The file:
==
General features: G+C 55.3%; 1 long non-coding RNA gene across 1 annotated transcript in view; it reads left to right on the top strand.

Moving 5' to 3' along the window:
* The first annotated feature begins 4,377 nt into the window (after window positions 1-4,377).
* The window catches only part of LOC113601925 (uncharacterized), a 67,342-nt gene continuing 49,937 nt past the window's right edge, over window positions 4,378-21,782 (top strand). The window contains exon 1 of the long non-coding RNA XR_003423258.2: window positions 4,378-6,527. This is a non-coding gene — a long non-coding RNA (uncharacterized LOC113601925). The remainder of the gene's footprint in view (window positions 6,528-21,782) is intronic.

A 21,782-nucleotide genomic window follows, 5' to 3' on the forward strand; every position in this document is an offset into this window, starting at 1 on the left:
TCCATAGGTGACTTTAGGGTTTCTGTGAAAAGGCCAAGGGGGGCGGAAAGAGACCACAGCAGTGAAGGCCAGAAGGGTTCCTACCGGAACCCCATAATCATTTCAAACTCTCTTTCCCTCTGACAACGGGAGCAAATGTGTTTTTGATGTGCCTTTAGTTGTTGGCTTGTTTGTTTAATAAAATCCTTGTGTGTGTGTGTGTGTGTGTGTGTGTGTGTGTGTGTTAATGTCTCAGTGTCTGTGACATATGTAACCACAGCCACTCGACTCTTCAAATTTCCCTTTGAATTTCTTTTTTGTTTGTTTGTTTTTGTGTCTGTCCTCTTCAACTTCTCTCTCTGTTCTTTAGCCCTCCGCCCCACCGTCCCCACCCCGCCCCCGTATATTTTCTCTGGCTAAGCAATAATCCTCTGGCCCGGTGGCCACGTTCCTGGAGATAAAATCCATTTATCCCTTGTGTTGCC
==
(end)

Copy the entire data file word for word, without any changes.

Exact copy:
General features: G+C 55.3%; 1 long non-coding RNA gene across 1 annotated transcript in view; it reads left to right on the top strand.

Moving 5' to 3' along the window:
* The first annotated feature begins 4,377 nt into the window (after window positions 1-4,377).
* The window catches only part of LOC113601925 (uncharacterized), a 67,342-nt gene continuing 49,937 nt past the window's right edge, over window positions 4,378-21,782 (top strand). The window contains exon 1 of the long non-coding RNA XR_003423258.2: window positions 4,378-6,527. This is a non-coding gene — a long non-coding RNA (uncharacterized LOC113601925). The remainder of the gene's footprint in view (window positions 6,528-21,782) is intronic.

A 21,782-nucleotide genomic window follows, 5' to 3' on the forward strand; every position in this document is an offset into this window, starting at 1 on the left:
TCCATAGGTGACTTTAGGGTTTCTGTGAAAAGGCCAAGGGGGGCGGAAAGAGACCACAGCAGTGAAGGCCAGAAGGGTTCCTACCGGAACCCCATAATCATTTCAAACTCTCTTTCCCTCTGACAACGGGAGCAAATGTGTTTTTGATGTGCCTTTAGTTGTTGGCTTGTTTGTTTAATAAAATCCTTGTGTGTGTGTGTGTGTGTGTGTGTGTGTGTGTGTGTTAATGTCTCAGTGTCTGTGACATATGTAACCACAGCCACTCGACTCTTCAAATTTCCCTTTGAATTTCTTTTTTGTTTGTTTGTTTTTGTGTCTGTCCTCTTCAACTTCTCTCTCTGTTCTTTAGCCCTCCGCCCCACCGTCCCCACCCCGCCCCCGTATATTTTCTCTGGCTAAGCAATAATCCTCTGGCCCGGTGGCCACGTTCCTGGAGATAAAATCCATTTATCCCTTGTGTTGCC